alexa Putin and Future of Russia | Open Access Journals
ISSN: 2332-0761
Journal of Political Sciences & Public Affairs
Make the best use of Scientific Research and information from our 700+ peer reviewed, Open Access Journals that operates with the help of 50,000+ Editorial Board Members and esteemed reviewers and 1000+ Scientific associations in Medical, Clinical, Pharmaceutical, Engineering, Technology and Management Fields.
Meet Inspiring Speakers and Experts at our 3000+ Global Conferenceseries Events with over 600+ Conferences, 1200+ Symposiums and 1200+ Workshops on
Medical, Pharma, Engineering, Science, Technology and Business

Putin and Future of Russia

Rinchen Dawa*

Under Graduate, Department of Political Science, Kyunghee University, Korea Republic

*Corresponding Author:
Rinchen Dawa
Under Graduate, Department of Political Science
Kyunghee University, Korea Republic
Tel: +82 2-961-0114
E-mail: [email protected]

Received Date: November 28, 2015; Accepted Date: December 02, 2015; Published Date: December 10, 2015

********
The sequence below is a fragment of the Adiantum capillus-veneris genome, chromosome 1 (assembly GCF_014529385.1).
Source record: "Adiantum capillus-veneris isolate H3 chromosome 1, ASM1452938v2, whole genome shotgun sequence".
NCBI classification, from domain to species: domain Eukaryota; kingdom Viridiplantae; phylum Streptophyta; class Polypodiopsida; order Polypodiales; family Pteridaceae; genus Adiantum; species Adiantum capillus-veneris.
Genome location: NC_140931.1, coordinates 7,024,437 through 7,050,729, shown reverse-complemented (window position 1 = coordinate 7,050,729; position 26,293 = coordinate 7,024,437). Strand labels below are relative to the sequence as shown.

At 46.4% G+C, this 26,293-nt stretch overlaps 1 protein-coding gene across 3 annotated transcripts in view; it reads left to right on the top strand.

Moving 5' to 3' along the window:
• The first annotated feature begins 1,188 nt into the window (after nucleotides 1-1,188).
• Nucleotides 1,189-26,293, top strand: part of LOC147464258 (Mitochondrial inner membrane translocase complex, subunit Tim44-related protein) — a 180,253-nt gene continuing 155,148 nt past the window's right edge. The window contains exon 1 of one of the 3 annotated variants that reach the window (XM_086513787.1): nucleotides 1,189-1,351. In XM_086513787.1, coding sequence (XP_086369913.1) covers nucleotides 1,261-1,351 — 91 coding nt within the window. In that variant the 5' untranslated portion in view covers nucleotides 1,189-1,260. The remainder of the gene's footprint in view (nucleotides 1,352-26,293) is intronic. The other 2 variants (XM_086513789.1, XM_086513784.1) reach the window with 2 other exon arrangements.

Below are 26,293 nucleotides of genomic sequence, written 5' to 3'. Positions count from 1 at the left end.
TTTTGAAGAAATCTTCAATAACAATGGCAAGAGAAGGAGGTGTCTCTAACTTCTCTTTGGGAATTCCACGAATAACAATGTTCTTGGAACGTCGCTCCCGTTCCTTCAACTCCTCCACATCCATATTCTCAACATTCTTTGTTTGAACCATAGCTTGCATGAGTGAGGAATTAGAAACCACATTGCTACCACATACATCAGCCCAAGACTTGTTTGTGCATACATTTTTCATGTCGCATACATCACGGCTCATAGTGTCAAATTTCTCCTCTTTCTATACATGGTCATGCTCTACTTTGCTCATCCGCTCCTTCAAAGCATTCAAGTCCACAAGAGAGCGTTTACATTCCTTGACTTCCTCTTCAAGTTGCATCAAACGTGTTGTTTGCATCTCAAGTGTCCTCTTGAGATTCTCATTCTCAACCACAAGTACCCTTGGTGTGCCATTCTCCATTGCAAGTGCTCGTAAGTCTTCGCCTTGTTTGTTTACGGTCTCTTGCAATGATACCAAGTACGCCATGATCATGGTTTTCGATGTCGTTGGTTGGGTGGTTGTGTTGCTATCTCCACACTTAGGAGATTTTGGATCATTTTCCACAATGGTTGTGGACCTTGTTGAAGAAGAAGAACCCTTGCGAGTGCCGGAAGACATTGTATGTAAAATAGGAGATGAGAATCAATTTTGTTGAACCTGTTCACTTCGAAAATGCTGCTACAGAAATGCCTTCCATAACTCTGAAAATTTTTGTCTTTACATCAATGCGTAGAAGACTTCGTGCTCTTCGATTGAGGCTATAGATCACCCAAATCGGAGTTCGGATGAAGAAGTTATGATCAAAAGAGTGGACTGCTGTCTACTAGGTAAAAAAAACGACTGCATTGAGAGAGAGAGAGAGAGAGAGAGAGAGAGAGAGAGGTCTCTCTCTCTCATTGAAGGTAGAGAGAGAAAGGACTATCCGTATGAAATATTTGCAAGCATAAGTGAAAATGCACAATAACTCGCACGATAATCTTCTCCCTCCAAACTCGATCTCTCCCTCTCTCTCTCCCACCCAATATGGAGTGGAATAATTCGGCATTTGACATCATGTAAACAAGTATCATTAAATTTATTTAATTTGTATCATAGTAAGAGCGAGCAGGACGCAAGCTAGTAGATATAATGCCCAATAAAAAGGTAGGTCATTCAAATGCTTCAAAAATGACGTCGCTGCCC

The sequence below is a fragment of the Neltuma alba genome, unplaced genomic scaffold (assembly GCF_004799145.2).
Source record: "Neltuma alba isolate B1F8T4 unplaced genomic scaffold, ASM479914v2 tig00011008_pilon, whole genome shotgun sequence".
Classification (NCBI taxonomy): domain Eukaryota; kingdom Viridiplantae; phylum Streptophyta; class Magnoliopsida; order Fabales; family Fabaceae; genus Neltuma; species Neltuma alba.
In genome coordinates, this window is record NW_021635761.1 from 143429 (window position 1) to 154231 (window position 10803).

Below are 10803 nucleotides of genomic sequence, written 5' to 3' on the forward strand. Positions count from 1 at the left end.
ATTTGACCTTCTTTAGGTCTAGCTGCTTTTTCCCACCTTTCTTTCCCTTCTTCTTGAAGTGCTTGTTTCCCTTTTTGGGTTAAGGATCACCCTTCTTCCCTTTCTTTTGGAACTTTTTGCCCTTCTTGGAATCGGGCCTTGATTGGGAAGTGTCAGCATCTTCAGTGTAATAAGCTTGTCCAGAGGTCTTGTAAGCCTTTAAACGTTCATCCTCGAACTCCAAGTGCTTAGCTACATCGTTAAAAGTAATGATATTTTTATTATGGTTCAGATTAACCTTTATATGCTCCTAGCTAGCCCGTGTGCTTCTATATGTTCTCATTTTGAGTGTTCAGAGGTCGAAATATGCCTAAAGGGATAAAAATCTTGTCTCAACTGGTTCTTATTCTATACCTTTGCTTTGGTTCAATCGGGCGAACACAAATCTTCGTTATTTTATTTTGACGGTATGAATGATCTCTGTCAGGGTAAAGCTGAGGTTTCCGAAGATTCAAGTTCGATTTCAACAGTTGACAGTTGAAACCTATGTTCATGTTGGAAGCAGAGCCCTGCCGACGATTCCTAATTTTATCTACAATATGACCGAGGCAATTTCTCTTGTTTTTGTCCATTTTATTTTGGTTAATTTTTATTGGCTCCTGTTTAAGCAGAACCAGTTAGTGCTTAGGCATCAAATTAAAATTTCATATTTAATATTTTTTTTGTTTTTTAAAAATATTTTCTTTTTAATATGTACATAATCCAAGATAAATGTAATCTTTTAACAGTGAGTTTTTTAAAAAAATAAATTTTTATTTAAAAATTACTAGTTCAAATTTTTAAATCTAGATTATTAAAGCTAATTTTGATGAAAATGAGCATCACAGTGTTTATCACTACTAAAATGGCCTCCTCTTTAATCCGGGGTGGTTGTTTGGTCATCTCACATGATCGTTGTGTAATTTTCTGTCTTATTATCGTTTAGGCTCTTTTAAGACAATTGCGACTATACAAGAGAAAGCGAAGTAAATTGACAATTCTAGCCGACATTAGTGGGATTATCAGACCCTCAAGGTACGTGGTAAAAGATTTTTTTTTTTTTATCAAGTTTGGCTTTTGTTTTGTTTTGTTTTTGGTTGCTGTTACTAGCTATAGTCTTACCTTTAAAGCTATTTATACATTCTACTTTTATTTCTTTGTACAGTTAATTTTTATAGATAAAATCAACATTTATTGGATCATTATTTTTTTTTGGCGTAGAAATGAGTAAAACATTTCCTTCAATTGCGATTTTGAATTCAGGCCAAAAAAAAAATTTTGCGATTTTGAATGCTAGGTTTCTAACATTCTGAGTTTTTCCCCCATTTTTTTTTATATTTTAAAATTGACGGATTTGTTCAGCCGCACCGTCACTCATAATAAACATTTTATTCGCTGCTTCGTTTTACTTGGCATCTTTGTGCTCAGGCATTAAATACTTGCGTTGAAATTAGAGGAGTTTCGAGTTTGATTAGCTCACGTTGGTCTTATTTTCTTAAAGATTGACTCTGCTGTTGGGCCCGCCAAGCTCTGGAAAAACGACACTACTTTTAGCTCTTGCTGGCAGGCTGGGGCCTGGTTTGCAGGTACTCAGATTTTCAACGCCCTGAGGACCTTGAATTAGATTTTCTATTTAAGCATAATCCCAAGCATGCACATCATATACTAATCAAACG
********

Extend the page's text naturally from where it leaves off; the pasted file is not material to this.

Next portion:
Citation: Dawa R (2015) Putin and Future of Russia. J Pol Sci Pub Aff 3:184. doi:10.4172/2332-0761.1000184

Copyright: © 2015 Dawa R. This is an open-access article distributed under the terms of the Creative Commons Attribution License, which permits unrestricted use, distribution, and reproduction in any medium, provided the original author and source are credited.

Visit for more related articles at Journal of Political Sciences & Public Affairs

Abstract

This paper examines why Putin is dangerous to Russia and Russian people in long run. It will examine key foreign and domestic policies of Putin since he came to power in 2000. Evidences will be based on events of history that unfolded aftermath the collapse of USSR and certain predictions based on current state of Russia as a country, both politically and economically. Furthermore, this paper will suggest a solution that would serve the interest of both Russia and her enemy led by USA.

Keywords

Putin; Russian economy; NATO; Crimea; Syria; West and security threat

Introduction